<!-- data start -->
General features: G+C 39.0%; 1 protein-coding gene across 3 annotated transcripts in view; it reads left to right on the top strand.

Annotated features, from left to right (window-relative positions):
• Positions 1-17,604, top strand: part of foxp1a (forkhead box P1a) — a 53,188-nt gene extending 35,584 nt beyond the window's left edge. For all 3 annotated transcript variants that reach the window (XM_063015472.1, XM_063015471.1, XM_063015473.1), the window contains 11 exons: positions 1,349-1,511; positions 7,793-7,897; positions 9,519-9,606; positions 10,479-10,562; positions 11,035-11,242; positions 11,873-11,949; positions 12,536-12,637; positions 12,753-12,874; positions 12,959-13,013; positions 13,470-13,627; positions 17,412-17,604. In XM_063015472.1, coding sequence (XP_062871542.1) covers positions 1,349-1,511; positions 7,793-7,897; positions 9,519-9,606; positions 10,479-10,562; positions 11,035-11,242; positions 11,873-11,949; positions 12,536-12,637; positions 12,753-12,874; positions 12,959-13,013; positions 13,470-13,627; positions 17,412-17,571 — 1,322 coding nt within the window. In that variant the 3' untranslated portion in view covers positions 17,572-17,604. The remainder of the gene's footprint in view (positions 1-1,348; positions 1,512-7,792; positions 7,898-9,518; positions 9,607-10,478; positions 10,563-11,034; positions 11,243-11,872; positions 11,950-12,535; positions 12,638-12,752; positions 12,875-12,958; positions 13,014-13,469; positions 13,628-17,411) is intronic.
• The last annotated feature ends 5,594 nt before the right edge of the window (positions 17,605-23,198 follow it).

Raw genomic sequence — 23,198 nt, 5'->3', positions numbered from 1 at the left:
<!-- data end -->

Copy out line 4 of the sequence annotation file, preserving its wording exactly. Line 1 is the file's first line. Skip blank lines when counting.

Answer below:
• The last annotated feature ends 5,594 nt before the right edge of the window (positions 17,605-23,198 follow it).